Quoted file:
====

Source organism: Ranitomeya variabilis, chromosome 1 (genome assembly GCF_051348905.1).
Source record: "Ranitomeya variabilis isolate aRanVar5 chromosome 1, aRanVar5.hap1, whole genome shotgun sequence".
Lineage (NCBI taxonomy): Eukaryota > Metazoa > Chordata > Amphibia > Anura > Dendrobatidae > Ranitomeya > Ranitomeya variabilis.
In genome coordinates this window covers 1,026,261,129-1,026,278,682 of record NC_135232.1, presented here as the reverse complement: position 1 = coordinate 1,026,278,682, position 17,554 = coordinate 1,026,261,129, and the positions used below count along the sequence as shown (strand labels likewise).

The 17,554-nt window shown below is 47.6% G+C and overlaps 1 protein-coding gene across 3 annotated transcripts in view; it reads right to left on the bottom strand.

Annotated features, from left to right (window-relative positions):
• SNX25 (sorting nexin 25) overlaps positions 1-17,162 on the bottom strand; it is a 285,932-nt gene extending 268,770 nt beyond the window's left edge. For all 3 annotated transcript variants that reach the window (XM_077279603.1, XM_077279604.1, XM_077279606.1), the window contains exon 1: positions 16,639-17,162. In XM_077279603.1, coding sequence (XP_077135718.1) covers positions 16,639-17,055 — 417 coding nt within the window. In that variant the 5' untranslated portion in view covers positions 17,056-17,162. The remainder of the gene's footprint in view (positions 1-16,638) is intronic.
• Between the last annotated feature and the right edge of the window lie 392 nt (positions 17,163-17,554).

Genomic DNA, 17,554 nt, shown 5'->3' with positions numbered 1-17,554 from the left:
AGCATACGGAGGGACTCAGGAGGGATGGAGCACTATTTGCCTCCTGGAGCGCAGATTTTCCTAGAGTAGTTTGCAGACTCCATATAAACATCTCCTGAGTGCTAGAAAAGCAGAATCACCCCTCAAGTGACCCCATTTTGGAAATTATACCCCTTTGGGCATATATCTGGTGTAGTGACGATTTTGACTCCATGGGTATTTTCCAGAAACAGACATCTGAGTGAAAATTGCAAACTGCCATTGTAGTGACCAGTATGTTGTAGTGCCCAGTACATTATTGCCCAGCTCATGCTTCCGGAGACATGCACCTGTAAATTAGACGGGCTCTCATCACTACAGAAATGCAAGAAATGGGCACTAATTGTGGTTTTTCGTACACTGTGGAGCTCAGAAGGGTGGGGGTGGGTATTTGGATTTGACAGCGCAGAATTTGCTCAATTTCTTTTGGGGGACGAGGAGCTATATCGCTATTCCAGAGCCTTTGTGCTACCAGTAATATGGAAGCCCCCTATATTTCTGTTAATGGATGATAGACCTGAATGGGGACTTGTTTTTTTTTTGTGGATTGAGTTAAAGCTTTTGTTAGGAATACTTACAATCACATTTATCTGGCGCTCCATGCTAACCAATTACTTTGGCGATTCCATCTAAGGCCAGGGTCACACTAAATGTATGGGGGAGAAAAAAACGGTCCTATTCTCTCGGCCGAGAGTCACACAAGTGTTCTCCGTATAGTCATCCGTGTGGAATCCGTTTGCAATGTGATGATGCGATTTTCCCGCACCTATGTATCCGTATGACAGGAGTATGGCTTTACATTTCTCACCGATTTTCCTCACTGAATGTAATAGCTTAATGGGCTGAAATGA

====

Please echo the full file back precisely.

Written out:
Source organism: Ranitomeya variabilis, chromosome 1 (genome assembly GCF_051348905.1).
Source record: "Ranitomeya variabilis isolate aRanVar5 chromosome 1, aRanVar5.hap1, whole genome shotgun sequence".
Lineage (NCBI taxonomy): Eukaryota > Metazoa > Chordata > Amphibia > Anura > Dendrobatidae > Ranitomeya > Ranitomeya variabilis.
In genome coordinates this window covers 1,026,261,129-1,026,278,682 of record NC_135232.1, presented here as the reverse complement: position 1 = coordinate 1,026,278,682, position 17,554 = coordinate 1,026,261,129, and the positions used below count along the sequence as shown (strand labels likewise).

The 17,554-nt window shown below is 47.6% G+C and overlaps 1 protein-coding gene across 3 annotated transcripts in view; it reads right to left on the bottom strand.

Annotated features, from left to right (window-relative positions):
• SNX25 (sorting nexin 25) overlaps positions 1-17,162 on the bottom strand; it is a 285,932-nt gene extending 268,770 nt beyond the window's left edge. For all 3 annotated transcript variants that reach the window (XM_077279603.1, XM_077279604.1, XM_077279606.1), the window contains exon 1: positions 16,639-17,162. In XM_077279603.1, coding sequence (XP_077135718.1) covers positions 16,639-17,055 — 417 coding nt within the window. In that variant the 5' untranslated portion in view covers positions 17,056-17,162. The remainder of the gene's footprint in view (positions 1-16,638) is intronic.
• Between the last annotated feature and the right edge of the window lie 392 nt (positions 17,163-17,554).

Genomic DNA, 17,554 nt, shown 5'->3' with positions numbered 1-17,554 from the left:
AGCATACGGAGGGACTCAGGAGGGATGGAGCACTATTTGCCTCCTGGAGCGCAGATTTTCCTAGAGTAGTTTGCAGACTCCATATAAACATCTCCTGAGTGCTAGAAAAGCAGAATCACCCCTCAAGTGACCCCATTTTGGAAATTATACCCCTTTGGGCATATATCTGGTGTAGTGACGATTTTGACTCCATGGGTATTTTCCAGAAACAGACATCTGAGTGAAAATTGCAAACTGCCATTGTAGTGACCAGTATGTTGTAGTGCCCAGTACATTATTGCCCAGCTCATGCTTCCGGAGACATGCACCTGTAAATTAGACGGGCTCTCATCACTACAGAAATGCAAGAAATGGGCACTAATTGTGGTTTTTCGTACACTGTGGAGCTCAGAAGGGTGGGGGTGGGTATTTGGATTTGACAGCGCAGAATTTGCTCAATTTCTTTTGGGGGACGAGGAGCTATATCGCTATTCCAGAGCCTTTGTGCTACCAGTAATATGGAAGCCCCCTATATTTCTGTTAATGGATGATAGACCTGAATGGGGACTTGTTTTTTTTTTGTGGATTGAGTTAAAGCTTTTGTTAGGAATACTTACAATCACATTTATCTGGCGCTCCATGCTAACCAATTACTTTGGCGATTCCATCTAAGGCCAGGGTCACACTAAATGTATGGGGGAGAAAAAAACGGTCCTATTCTCTCGGCCGAGAGTCACACAAGTGTTCTCCGTATAGTCATCCGTGTGGAATCCGTTTGCAATGTGATGATGCGATTTTCCCGCACCTATGTATCCGTATGACAGGAGTATGGCTTTACATTTCTCACCGATTTTCCTCACTGAATGTAATAGCTTAATGGGCTGAAATGA